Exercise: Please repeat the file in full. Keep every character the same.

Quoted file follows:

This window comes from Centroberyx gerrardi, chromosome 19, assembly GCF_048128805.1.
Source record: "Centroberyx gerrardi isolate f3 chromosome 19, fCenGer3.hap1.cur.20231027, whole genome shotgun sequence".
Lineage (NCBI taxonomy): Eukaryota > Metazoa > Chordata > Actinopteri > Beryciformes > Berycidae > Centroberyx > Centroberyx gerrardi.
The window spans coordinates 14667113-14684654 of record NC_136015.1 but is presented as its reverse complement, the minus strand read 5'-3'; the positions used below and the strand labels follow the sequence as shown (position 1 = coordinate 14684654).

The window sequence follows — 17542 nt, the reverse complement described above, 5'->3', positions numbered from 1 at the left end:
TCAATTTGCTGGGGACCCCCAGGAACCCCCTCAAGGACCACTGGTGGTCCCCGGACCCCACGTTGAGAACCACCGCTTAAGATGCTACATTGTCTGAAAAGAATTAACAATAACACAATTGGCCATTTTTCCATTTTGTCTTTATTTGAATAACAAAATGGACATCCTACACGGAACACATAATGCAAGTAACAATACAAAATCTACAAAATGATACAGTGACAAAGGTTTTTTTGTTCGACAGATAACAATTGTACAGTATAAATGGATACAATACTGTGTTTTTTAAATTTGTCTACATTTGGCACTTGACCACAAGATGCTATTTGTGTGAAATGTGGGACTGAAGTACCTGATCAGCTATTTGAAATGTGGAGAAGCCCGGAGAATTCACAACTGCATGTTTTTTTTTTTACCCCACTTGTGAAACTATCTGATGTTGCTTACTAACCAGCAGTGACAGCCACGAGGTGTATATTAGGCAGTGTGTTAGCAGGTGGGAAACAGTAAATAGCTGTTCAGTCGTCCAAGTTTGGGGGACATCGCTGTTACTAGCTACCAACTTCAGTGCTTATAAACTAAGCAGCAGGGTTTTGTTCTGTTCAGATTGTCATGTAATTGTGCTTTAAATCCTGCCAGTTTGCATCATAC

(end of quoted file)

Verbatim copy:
This window comes from Centroberyx gerrardi, chromosome 19, assembly GCF_048128805.1.
Source record: "Centroberyx gerrardi isolate f3 chromosome 19, fCenGer3.hap1.cur.20231027, whole genome shotgun sequence".
Lineage (NCBI taxonomy): Eukaryota > Metazoa > Chordata > Actinopteri > Beryciformes > Berycidae > Centroberyx > Centroberyx gerrardi.
The window spans coordinates 14667113-14684654 of record NC_136015.1 but is presented as its reverse complement, the minus strand read 5'-3'; the positions used below and the strand labels follow the sequence as shown (position 1 = coordinate 14684654).

The window sequence follows — 17542 nt, the reverse complement described above, 5'->3', positions numbered from 1 at the left end:
TCAATTTGCTGGGGACCCCCAGGAACCCCCTCAAGGACCACTGGTGGTCCCCGGACCCCACGTTGAGAACCACCGCTTAAGATGCTACATTGTCTGAAAAGAATTAACAATAACACAATTGGCCATTTTTCCATTTTGTCTTTATTTGAATAACAAAATGGACATCCTACACGGAACACATAATGCAAGTAACAATACAAAATCTACAAAATGATACAGTGACAAAGGTTTTTTTGTTCGACAGATAACAATTGTACAGTATAAATGGATACAATACTGTGTTTTTTAAATTTGTCTACATTTGGCACTTGACCACAAGATGCTATTTGTGTGAAATGTGGGACTGAAGTACCTGATCAGCTATTTGAAATGTGGAGAAGCCCGGAGAATTCACAACTGCATGTTTTTTTTTTTACCCCACTTGTGAAACTATCTGATGTTGCTTACTAACCAGCAGTGACAGCCACGAGGTGTATATTAGGCAGTGTGTTAGCAGGTGGGAAACAGTAAATAGCTGTTCAGTCGTCCAAGTTTGGGGGACATCGCTGTTACTAGCTACCAACTTCAGTGCTTATAAACTAAGCAGCAGGGTTTTGTTCTGTTCAGATTGTCATGTAATTGTGCTTTAAATCCTGCCAGTTTGCATCATAC